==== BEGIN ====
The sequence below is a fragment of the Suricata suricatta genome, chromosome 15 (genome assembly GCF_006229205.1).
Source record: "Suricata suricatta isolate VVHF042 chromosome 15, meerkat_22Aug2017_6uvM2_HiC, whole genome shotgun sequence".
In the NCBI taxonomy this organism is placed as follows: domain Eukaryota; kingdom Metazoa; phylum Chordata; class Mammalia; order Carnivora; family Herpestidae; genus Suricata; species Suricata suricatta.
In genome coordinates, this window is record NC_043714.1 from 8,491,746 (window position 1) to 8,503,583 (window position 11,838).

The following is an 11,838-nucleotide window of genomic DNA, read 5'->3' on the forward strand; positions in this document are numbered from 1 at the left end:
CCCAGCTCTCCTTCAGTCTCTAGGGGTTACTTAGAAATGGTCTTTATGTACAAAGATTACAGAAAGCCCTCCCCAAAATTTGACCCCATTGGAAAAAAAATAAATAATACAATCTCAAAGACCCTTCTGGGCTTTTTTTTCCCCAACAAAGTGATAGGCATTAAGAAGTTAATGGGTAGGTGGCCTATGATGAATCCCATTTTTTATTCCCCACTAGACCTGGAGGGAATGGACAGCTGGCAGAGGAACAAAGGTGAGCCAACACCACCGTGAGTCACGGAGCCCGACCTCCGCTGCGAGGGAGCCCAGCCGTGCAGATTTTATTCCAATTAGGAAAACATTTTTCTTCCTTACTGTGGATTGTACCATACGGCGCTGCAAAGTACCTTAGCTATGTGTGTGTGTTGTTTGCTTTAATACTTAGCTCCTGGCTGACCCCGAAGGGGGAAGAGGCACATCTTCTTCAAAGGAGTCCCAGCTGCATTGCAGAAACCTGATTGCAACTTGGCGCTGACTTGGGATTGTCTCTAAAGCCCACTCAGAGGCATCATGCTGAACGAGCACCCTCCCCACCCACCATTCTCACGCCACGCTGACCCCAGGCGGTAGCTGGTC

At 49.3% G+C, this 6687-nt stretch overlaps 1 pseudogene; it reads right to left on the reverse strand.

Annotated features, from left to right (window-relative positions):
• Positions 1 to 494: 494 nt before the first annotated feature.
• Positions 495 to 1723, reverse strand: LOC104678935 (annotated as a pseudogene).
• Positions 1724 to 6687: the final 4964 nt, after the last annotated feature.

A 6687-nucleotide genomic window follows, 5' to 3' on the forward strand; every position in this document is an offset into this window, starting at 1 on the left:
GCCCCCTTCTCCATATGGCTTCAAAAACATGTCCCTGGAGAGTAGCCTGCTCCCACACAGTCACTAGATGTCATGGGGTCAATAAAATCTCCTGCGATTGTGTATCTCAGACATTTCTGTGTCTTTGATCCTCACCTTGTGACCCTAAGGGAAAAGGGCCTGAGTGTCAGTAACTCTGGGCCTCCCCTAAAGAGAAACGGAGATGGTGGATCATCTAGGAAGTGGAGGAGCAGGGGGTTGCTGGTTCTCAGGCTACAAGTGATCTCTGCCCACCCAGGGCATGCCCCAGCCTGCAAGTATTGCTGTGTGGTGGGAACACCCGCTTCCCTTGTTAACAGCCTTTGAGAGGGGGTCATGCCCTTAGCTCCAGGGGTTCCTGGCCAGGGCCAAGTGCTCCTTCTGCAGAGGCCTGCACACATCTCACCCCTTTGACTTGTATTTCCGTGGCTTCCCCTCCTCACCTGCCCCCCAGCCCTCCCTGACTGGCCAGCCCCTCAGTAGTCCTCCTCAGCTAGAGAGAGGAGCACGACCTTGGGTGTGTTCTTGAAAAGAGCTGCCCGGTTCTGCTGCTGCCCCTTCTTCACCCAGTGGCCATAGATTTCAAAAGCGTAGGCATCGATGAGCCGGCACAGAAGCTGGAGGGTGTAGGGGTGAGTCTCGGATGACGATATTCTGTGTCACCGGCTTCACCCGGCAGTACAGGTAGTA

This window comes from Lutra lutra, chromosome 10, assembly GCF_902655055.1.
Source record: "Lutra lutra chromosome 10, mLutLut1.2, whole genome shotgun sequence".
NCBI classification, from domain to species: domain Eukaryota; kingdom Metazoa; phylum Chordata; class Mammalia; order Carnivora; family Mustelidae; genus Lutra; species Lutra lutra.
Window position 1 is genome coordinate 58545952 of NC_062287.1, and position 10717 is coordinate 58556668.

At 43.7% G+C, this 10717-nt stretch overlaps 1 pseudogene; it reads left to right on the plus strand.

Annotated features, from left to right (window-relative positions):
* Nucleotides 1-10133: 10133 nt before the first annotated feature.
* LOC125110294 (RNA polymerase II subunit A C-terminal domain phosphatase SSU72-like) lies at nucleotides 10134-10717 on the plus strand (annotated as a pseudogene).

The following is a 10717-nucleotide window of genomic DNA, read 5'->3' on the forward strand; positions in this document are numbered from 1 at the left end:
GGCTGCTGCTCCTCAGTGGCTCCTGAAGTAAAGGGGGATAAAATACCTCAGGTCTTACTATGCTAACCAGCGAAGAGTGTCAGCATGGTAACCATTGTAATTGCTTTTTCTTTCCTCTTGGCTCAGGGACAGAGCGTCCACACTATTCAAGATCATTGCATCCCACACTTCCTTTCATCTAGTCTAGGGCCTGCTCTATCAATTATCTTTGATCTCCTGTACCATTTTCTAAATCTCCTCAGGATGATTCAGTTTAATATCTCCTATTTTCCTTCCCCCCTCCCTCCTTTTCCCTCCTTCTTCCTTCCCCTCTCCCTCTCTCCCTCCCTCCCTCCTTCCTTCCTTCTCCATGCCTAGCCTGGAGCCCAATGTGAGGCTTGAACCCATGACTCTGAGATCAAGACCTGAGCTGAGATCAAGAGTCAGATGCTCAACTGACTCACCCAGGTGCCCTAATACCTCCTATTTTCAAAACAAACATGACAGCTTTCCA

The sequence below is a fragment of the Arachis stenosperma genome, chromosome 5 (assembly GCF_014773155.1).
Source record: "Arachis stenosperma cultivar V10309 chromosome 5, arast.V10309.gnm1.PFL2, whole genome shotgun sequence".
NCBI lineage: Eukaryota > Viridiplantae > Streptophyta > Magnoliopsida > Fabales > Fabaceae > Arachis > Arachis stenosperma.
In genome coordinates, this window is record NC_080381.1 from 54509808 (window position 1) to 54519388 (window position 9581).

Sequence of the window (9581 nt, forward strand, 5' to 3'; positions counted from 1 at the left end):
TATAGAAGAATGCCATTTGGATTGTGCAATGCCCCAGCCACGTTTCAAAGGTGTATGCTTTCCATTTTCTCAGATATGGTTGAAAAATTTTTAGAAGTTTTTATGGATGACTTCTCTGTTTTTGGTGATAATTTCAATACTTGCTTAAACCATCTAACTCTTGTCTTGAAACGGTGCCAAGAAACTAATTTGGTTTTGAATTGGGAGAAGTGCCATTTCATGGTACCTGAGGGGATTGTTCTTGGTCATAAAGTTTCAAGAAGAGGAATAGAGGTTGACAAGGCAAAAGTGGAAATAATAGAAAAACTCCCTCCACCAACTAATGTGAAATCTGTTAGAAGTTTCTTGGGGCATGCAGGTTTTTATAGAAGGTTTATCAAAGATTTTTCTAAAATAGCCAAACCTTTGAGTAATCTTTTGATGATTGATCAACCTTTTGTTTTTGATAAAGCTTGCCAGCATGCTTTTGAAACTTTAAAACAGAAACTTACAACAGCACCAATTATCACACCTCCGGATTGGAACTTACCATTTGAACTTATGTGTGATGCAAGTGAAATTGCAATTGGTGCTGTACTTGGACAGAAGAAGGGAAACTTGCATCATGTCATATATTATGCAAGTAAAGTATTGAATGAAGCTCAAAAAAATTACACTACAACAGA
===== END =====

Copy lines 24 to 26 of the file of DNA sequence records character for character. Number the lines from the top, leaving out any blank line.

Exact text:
The sequence below is a fragment of the Arachis stenosperma genome, chromosome 5 (assembly GCF_014773155.1).
Source record: "Arachis stenosperma cultivar V10309 chromosome 5, arast.V10309.gnm1.PFL2, whole genome shotgun sequence".
NCBI lineage: Eukaryota > Viridiplantae > Streptophyta > Magnoliopsida > Fabales > Fabaceae > Arachis > Arachis stenosperma.